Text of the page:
Good Life Goals


A while ago I wrote about “enablers of behavioural change” or how we could use simple behavioural science to promote environmentally and socially positive actions. In order to be effective in achieving behaviour change – we should be making desired actions:

– Personally relevant

– Easy and fun to follow

– Attainable (small steps)

– A social norm (the others are doing it)

This week UN Intergovernmental Panel on Climate Change (IPCC) released its climate change report, which states that urgent and unprecedented changes are needed to avert catastrophic climate change.

The enormity of the challenge may seem overwhelming for many people. Whilst recognising that climate change needs to be averted, people may feel unclear about what they can personally do to help, or sceptical about the impact of their individual actions.

That’s why I really like what Futerra, international sustainability strategy and creative agency, has done with communicating UN’s 17 Sustainable Development Goals (SDGs) using behavioural science.

Launched last week, Good Life Goals provide simple actions for individuals to follow to live more sustainable lives personally and contribute to the 17 SDGs.

Good Life Goals simplify sustainable living by making it:

– Personal and relatable

– Fun and clear

– Broken down into small achievable steps

– Optimistic

– Flexible for people to pick and mix

– Beneficial for individuals themselves, as well as other people and the planet,

and by giving everyone a role and uniting people through urging a collective action.

By providing personally relevant links to each SDG, the Good Life Goals send a message that we all, individually and collectively, can play an important role in defining the future,

says Futerra’s co-founder Solitaire Townsend, writing in GreenBiz,

I personally believe that people power is as important as powerful people.

How to achieve behaviour change with ease

I absolutely loved this morning’s Social Innovation Breakfast Club (all my favourite words in one title) at Cancer Research UK. I met incredible people from Cancer Research UK, Kin&Co, TSIP, National Voices, KindLink and Parkinson’s UK – all driven by purpose and desire for social change.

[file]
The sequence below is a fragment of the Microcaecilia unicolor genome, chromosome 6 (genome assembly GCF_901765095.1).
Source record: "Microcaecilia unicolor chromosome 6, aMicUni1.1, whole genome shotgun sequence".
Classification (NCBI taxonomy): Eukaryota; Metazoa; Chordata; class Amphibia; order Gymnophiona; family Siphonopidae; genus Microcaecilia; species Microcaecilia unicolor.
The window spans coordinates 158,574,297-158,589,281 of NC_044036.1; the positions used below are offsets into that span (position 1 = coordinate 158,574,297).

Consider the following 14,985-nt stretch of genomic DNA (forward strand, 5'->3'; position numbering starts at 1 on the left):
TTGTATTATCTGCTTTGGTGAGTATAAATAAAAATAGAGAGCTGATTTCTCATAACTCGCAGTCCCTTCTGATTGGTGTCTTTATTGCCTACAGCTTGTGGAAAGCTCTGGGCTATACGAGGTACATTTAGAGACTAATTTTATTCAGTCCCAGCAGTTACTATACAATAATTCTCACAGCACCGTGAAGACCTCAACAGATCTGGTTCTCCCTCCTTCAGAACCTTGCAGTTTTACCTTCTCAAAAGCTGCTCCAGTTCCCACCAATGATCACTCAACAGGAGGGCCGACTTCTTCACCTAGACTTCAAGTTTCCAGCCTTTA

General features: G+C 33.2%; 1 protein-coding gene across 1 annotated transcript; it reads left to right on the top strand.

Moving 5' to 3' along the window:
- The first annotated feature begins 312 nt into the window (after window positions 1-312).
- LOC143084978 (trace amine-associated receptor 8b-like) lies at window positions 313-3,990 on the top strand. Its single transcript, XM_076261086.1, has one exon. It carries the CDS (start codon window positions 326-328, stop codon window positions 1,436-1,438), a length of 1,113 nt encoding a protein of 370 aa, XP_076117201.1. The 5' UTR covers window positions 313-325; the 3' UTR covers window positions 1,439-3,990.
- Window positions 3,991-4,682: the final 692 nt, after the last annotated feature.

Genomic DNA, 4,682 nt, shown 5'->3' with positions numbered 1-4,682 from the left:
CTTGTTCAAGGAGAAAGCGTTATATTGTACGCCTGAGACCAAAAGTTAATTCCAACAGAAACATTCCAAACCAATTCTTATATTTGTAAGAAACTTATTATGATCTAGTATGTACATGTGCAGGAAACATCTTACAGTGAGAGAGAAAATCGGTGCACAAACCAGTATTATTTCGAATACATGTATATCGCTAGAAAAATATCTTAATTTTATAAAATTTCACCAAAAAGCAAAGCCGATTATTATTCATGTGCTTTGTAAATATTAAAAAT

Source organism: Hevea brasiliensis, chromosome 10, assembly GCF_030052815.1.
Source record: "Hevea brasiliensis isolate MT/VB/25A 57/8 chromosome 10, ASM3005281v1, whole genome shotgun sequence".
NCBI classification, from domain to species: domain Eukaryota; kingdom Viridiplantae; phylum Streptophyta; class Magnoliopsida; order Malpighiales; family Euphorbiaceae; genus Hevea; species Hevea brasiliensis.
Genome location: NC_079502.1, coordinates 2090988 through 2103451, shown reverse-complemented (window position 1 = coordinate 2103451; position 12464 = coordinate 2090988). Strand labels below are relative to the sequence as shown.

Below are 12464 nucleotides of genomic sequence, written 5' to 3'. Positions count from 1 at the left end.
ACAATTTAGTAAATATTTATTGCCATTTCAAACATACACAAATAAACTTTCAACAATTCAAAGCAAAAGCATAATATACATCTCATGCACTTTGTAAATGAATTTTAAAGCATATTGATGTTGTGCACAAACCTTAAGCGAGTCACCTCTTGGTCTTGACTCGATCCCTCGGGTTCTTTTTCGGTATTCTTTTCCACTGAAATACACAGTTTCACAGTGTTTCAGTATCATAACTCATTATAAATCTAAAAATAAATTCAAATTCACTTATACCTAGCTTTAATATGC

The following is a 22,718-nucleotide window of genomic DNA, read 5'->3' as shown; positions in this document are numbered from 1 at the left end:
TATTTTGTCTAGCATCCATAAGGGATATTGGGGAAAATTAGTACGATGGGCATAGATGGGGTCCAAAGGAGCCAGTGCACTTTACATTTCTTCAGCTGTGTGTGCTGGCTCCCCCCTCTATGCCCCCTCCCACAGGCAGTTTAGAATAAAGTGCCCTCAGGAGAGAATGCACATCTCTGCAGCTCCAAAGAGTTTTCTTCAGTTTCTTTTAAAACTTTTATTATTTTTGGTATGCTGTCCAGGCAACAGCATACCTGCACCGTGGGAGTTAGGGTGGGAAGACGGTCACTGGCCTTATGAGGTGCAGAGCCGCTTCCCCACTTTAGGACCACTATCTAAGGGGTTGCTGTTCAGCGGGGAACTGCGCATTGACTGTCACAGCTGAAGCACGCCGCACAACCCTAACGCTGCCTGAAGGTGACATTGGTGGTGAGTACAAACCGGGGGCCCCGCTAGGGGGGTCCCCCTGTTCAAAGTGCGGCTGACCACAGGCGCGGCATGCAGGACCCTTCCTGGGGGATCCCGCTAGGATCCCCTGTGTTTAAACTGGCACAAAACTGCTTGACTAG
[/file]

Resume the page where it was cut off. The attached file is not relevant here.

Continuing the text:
Amazing guest speaker Hannah Behrendt from “The Behavioural Insights Team” think-tank introduced their EAST model for behaviour change. The key principles of EAST are to make it:





Make it Easy

Remove hassle and simplify messages. Make the desired outcome a default option (e.g. pension auto-enrolment, automatic organ donor register, healthy meals at school). I always thought that walking rather than driving should be the default option in Google Maps. Defaulting is the easiest (if somewhat paternalistic) option to achieve behaviour change, unless we want people to switch from their current default (e.g. switch energy tariff or not use a smartphone at breakfast – my default behaviour). In which case,

Make it Attractive

Attract attention through impactful design, emotional communications and personalisation. I love speed indication displays on Green Lanes in London, which flash a sad face if a driver exceeds the 20 mph speed limit.

Offer incentives that trigger an emotional response. Financial incentives can backfire, whereas free food (always, always works for me), special perks and charity donations work a treat.

Make it Social

Introduce social norms – let people know that most people already do it (e.g. pay tax, donate to charity, recycle, etc.). Encourage reciprocity and doing something for somebody else. My personal favourite is Unicef’s Kid Power fitness bands and app, which encourage kids in the US to exercise: every 25,000 steps are converted into a food package for malnourished children in the developing world.

Make it Timely

Identify moments when people are most receptive to change, e.g. around major life events or geopolitical changes.

There is also a huge gap between intentions and actually doing something. Help people convert their intentions into a plan with timings – that way they would be more likely to follow through.

I like the EAST framework, it is simpler and more memorable than its predecessor MINDSPACE. And perhaps, they could change “Timely” into “Expedient”, so then EAST becomes EASE.